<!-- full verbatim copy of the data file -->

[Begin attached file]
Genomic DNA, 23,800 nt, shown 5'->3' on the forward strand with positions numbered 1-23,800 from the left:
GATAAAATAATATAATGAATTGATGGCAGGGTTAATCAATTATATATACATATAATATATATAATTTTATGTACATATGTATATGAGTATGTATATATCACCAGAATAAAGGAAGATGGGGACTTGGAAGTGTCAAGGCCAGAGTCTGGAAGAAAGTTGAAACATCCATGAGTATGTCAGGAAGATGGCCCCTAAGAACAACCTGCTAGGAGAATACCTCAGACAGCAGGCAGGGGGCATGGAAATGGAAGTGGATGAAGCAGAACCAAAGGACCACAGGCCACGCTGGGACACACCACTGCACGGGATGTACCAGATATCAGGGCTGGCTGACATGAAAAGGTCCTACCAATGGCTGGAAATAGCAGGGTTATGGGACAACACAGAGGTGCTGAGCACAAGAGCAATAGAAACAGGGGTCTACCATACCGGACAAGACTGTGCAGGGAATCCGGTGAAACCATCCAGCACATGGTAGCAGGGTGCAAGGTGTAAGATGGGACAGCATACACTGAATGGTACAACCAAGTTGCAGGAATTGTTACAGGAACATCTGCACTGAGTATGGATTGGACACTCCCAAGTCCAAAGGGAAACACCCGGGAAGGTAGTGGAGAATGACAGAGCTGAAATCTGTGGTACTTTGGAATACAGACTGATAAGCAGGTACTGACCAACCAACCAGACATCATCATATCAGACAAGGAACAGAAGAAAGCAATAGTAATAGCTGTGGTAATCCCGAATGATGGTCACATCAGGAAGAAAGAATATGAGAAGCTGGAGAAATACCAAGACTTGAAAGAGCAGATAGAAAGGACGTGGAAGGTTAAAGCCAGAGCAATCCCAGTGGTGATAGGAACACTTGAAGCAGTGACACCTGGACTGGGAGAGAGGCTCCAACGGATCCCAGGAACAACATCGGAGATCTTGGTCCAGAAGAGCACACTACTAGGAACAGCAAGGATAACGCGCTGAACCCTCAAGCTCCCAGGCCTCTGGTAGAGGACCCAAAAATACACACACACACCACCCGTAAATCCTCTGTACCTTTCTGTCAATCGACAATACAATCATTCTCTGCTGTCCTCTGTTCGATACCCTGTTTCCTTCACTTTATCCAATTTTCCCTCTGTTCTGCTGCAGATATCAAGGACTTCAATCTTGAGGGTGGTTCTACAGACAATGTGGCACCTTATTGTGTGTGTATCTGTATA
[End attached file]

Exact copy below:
Genomic DNA, 23,800 nt, shown 5'->3' on the forward strand with positions numbered 1-23,800 from the left:
GATAAAATAATATAATGAATTGATGGCAGGGTTAATCAATTATATATACATATAATATATATAATTTTATGTACATATGTATATGAGTATGTATATATCACCAGAATAAAGGAAGATGGGGACTTGGAAGTGTCAAGGCCAGAGTCTGGAAGAAAGTTGAAACATCCATGAGTATGTCAGGAAGATGGCCCCTAAGAACAACCTGCTAGGAGAATACCTCAGACAGCAGGCAGGGGGCATGGAAATGGAAGTGGATGAAGCAGAACCAAAGGACCACAGGCCACGCTGGGACACACCACTGCACGGGATGTACCAGATATCAGGGCTGGCTGACATGAAAAGGTCCTACCAATGGCTGGAAATAGCAGGGTTATGGGACAACACAGAGGTGCTGAGCACAAGAGCAATAGAAACAGGGGTCTACCATACCGGACAAGACTGTGCAGGGAATCCGGTGAAACCATCCAGCACATGGTAGCAGGGTGCAAGGTGTAAGATGGGACAGCATACACTGAATGGTACAACCAAGTTGCAGGAATTGTTACAGGAACATCTGCACTGAGTATGGATTGGACACTCCCAAGTCCAAAGGGAAACACCCGGGAAGGTAGTGGAGAATGACAGAGCTGAAATCTGTGGTACTTTGGAATACAGACTGATAAGCAGGTACTGACCAACCAACCAGACATCATCATATCAGACAAGGAACAGAAGAAAGCAATAGTAATAGCTGTGGTAATCCCGAATGATGGTCACATCAGGAAGAAAGAATATGAGAAGCTGGAGAAATACCAAGACTTGAAAGAGCAGATAGAAAGGACGTGGAAGGTTAAAGCCAGAGCAATCCCAGTGGTGATAGGAACACTTGAAGCAGTGACACCTGGACTGGGAGAGAGGCTCCAACGGATCCCAGGAACAACATCGGAGATCTTGGTCCAGAAGAGCACACTACTAGGAACAGCAAGGATAACGCGCTGAACCCTCAAGCTCCCAGGCCTCTGGTAGAGGACCCAAAAATACACACACACACCACCCGTAAATCCTCTGTACCTTTCTGTCAATCGACAATACAATCATTCTCTGCTGTCCTCTGTTCGATACCCTGTTTCCTTCACTTTATCCAATTTTCCCTCTGTTCTGCTGCAGATATCAAGGACTTCAATCTTGAGGGTGGTTCTACAGACAATGTGGCACCTTATTGTGTGTGTATCTGTATA